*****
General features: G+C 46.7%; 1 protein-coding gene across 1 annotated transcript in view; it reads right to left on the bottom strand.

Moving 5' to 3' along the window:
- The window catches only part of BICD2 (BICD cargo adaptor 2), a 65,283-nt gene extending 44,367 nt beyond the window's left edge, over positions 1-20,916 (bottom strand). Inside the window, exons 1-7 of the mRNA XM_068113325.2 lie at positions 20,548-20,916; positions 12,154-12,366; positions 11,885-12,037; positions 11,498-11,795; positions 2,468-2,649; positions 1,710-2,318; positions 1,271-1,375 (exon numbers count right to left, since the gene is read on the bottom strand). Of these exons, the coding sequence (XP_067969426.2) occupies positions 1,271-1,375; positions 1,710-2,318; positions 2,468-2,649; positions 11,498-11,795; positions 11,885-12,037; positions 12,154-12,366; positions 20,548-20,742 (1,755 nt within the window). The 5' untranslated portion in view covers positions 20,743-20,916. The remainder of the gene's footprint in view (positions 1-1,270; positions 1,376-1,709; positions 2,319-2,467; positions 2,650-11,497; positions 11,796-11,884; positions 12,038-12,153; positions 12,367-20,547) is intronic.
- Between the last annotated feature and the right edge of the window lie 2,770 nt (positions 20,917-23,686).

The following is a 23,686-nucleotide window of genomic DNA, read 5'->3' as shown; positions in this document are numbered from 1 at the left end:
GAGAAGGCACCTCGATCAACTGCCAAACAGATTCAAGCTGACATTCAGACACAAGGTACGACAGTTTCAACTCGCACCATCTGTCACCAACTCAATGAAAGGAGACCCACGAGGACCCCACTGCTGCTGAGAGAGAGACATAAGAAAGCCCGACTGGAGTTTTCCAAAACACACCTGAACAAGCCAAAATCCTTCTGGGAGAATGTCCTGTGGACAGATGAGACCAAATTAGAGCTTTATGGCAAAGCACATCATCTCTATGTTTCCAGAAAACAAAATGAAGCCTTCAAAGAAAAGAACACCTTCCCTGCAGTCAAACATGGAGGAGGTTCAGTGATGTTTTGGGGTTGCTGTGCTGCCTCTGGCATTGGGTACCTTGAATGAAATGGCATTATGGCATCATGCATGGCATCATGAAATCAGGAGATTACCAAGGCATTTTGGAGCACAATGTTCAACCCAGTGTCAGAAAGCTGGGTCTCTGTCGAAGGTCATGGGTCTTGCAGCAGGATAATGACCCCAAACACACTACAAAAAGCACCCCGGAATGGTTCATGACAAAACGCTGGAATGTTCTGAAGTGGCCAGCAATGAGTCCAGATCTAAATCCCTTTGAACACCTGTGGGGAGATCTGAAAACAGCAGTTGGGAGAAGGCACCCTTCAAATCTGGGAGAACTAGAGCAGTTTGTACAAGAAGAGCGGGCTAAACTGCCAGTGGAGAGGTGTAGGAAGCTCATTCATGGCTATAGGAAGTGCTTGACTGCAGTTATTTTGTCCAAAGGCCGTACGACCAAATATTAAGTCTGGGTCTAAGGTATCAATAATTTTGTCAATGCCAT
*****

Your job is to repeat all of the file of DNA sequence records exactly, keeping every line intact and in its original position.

General features: G+C 46.7%; 1 protein-coding gene across 1 annotated transcript in view; it reads right to left on the bottom strand.

Moving 5' to 3' along the window:
- The window catches only part of BICD2 (BICD cargo adaptor 2), a 65,283-nt gene extending 44,367 nt beyond the window's left edge, over positions 1-20,916 (bottom strand). Inside the window, exons 1-7 of the mRNA XM_068113325.2 lie at positions 20,548-20,916; positions 12,154-12,366; positions 11,885-12,037; positions 11,498-11,795; positions 2,468-2,649; positions 1,710-2,318; positions 1,271-1,375 (exon numbers count right to left, since the gene is read on the bottom strand). Of these exons, the coding sequence (XP_067969426.2) occupies positions 1,271-1,375; positions 1,710-2,318; positions 2,468-2,649; positions 11,498-11,795; positions 11,885-12,037; positions 12,154-12,366; positions 20,548-20,742 (1,755 nt within the window). The 5' untranslated portion in view covers positions 20,743-20,916. The remainder of the gene's footprint in view (positions 1-1,270; positions 1,376-1,709; positions 2,319-2,467; positions 2,650-11,497; positions 11,796-11,884; positions 12,038-12,153; positions 12,367-20,547) is intronic.
- Between the last annotated feature and the right edge of the window lie 2,770 nt (positions 20,917-23,686).

The following is a 23,686-nucleotide window of genomic DNA, read 5'->3' as shown; positions in this document are numbered from 1 at the left end:
GAGAAGGCACCTCGATCAACTGCCAAACAGATTCAAGCTGACATTCAGACACAAGGTACGACAGTTTCAACTCGCACCATCTGTCACCAACTCAATGAAAGGAGACCCACGAGGACCCCACTGCTGCTGAGAGAGAGACATAAGAAAGCCCGACTGGAGTTTTCCAAAACACACCTGAACAAGCCAAAATCCTTCTGGGAGAATGTCCTGTGGACAGATGAGACCAAATTAGAGCTTTATGGCAAAGCACATCATCTCTATGTTTCCAGAAAACAAAATGAAGCCTTCAAAGAAAAGAACACCTTCCCTGCAGTCAAACATGGAGGAGGTTCAGTGATGTTTTGGGGTTGCTGTGCTGCCTCTGGCATTGGGTACCTTGAATGAAATGGCATTATGGCATCATGCATGGCATCATGAAATCAGGAGATTACCAAGGCATTTTGGAGCACAATGTTCAACCCAGTGTCAGAAAGCTGGGTCTCTGTCGAAGGTCATGGGTCTTGCAGCAGGATAATGACCCCAAACACACTACAAAAAGCACCCCGGAATGGTTCATGACAAAACGCTGGAATGTTCTGAAGTGGCCAGCAATGAGTCCAGATCTAAATCCCTTTGAACACCTGTGGGGAGATCTGAAAACAGCAGTTGGGAGAAGGCACCCTTCAAATCTGGGAGAACTAGAGCAGTTTGTACAAGAAGAGCGGGCTAAACTGCCAGTGGAGAGGTGTAGGAAGCTCATTCATGGCTATAGGAAGTGCTTGACTGCAGTTATTTTGTCCAAAGGCCGTACGACCAAATATTAAGTCTGGGTCTAAGGTATCAATAATTTTGTCAATGCCAT